This March, Hurst Publisher’s will release “Cycle of Fear: Syria’s Alawites in War and Peace” by Leon Goldsmith (Sultan Qaboos University, Muscat, Oman). The publisher’s description follows:
In early 2011 an elderly Alawite shaykh lamented the long history of ‘oppression and aggression’ against his people. Against such collective memories the Syrian uprising was viewed by many Alawites, and observers, as a revanchist Sunni Muslim movement and the gravest threat yet to the unorthodox Shi’ah sub-sect. This explained why the Alawites largely remained loyal to the Ba’athist regime of Bashar al-Assad.
But was Alawite history really a constant tale of oppression and the Syrian uprising of 2011 an existential threat to the Alawites? This book surveys Alawite history from the sect’s inception in Abbasid Iraq up to the start of the uprising in 2011. Goldsmith shows how Alawite identity and political behaviour have been shaped by a cycle of insecurity that has prevented the group from achieving either genuine social integration or long term security. Rather than being the gravest threat yet to the sect, the Syrian uprising, in the context of the Arab Spring, was quite possibly a historic opportunity for the Alawites finally to break free from their cycle of fear.
I’ve written before on CLR Forum about the plight of the Middle East’s Christians. As religious minorities, Christians favor state secularism; the revolutions of the Arab Spring, which have tended to bring Islamist parties to power, offer Christians as much to fear as to praise. But Christians are not the only religious minorities in the Middle East. As this very interesting essay by Baylor historian Philip Jenkins explains, Alawites in Syria and Alevis in Turkey — two different groups, despite the similar-sounding names — number in the tens of millions. Both groups consider themselves Muslim, but some of their beliefs and practices differ dramatically from both Sunni and Shia Islam. For example, Alawites and Alevis drink wine and celebrate some Christian and Zoroastrian holidays; they do not veil women. Most Muslims, and certainly most Islamists, dismiss them as heretical.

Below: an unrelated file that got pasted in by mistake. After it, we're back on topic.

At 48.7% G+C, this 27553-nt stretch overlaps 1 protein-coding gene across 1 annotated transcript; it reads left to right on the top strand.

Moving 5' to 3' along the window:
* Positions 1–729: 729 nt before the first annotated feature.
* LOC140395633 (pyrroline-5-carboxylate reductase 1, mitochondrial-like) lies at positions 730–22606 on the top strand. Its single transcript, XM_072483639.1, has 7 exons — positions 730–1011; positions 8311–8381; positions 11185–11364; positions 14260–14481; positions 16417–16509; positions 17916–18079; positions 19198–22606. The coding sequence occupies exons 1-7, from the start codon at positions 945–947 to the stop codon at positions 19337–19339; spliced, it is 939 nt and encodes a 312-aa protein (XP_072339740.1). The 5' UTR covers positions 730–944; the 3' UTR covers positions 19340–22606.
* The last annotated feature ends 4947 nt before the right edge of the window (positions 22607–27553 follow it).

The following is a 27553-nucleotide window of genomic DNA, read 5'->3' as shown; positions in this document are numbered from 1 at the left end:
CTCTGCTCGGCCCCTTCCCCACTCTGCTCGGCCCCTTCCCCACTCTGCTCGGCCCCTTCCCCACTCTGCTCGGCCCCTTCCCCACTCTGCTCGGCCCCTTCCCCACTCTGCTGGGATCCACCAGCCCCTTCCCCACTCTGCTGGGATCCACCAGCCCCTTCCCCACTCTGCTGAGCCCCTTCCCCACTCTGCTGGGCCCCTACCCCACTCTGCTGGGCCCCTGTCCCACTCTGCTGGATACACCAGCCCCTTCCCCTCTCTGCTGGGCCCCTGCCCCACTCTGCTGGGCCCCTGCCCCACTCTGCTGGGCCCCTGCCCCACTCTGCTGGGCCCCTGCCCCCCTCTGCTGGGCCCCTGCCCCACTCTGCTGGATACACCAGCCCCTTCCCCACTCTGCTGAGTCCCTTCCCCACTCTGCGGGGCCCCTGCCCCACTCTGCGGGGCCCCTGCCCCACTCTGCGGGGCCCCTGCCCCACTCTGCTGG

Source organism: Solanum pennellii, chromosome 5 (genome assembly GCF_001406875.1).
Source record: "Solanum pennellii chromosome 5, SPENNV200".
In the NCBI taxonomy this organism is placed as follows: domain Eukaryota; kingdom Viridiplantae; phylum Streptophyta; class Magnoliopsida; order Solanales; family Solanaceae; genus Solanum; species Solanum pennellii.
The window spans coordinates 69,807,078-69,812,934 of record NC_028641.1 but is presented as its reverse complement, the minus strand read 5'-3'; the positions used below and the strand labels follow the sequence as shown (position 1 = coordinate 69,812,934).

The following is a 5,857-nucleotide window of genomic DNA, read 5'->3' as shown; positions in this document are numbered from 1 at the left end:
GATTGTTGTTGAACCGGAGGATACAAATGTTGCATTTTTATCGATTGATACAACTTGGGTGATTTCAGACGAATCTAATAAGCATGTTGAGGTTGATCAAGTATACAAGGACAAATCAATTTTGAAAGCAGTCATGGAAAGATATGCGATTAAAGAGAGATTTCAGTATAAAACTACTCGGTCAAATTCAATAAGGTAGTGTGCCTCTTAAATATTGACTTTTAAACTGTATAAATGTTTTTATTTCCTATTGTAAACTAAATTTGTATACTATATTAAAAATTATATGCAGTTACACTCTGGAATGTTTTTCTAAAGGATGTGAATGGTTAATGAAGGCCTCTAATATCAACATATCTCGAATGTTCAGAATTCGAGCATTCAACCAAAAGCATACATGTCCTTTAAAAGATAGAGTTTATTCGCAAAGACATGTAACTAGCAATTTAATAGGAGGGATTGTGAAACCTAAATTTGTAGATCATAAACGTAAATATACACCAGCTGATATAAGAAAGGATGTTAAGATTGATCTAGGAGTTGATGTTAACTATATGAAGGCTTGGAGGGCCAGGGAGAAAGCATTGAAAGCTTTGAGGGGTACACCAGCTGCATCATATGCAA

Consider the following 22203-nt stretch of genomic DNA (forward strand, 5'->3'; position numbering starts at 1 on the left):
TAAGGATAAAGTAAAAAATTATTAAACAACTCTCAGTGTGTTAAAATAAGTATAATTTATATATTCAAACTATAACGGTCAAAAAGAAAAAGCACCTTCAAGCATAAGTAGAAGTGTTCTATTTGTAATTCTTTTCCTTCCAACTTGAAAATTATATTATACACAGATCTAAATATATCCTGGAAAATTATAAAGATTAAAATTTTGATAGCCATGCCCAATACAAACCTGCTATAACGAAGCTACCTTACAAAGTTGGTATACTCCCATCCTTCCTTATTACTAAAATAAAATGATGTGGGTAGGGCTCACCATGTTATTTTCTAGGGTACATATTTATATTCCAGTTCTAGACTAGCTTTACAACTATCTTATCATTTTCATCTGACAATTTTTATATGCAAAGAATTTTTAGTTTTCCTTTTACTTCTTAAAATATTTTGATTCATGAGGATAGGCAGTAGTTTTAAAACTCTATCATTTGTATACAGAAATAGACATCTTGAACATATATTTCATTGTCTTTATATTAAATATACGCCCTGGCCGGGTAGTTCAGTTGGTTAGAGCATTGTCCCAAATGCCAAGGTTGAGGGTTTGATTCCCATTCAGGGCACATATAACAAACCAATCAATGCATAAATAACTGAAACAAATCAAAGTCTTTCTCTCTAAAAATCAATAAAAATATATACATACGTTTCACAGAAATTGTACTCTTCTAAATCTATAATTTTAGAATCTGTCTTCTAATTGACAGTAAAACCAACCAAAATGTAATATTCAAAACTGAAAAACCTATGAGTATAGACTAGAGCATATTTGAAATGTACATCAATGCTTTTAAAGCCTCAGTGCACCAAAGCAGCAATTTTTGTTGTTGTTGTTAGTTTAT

Like Christians, Alawites and Alevis have tended to support secular parties: the Ba’ath Party in Syria and Kemalist parties in Turkey. Jenkins explains:
[B]oth movements . . . represented powerful bastions against religious extremism in the region, as they had everything to lose from any enforcement of strict Sunni Muslim orthodoxy. Both sects were powerfully invested in secularism, which in a Middle Eastern context usually meant Read more
An interesting piece in today’s Wall Street Journal about the dire situation of Syria’s Christians, “Can Syria’s Christians Survive?” The secularism of the Assad regime has provided a space for Christians, mostly Catholic and Orthodox, who make up roughly 10% of Syria’s population. The opposition “Free Syrian Army,” made up principally of Sunni Muslims, has murky ties to Islamists, and Christians worry what will happen to them if Islamists ever gain power – as Islamists have done in other Arab Spring revolutions, like Egypt’s. One possibility the article suggests is a restoration of classical dhimmi restrictions on Christians. (I’m not sure where the reporters got that idea; even the Muslim Brotherhood in Egypt hasn’t seriously proposed restoring the dhimmi rules). The more likely outcome is that Christians will be caught in a crossfire between Sunnis and Alawites — the sect to which the Assad family belongs, which Sunni Islam sees as heretical — and be forced to leave the country, as Iraq’s Christians did in the last decade.
This is an informative short interview that I heard yesterday on NPR concerning the rise to political power of the Alawites in Syria, of whom current President Bashar Assad is a member. The Alawites, as Steven Heydemann explains, were once a marginalized minority Shia sect, but they were recruited for military purposes by the French during the period of French occupation of Syria (1920-1946). It was during this period that the Alawites began to move from outsider group to a position of greater political and military strength.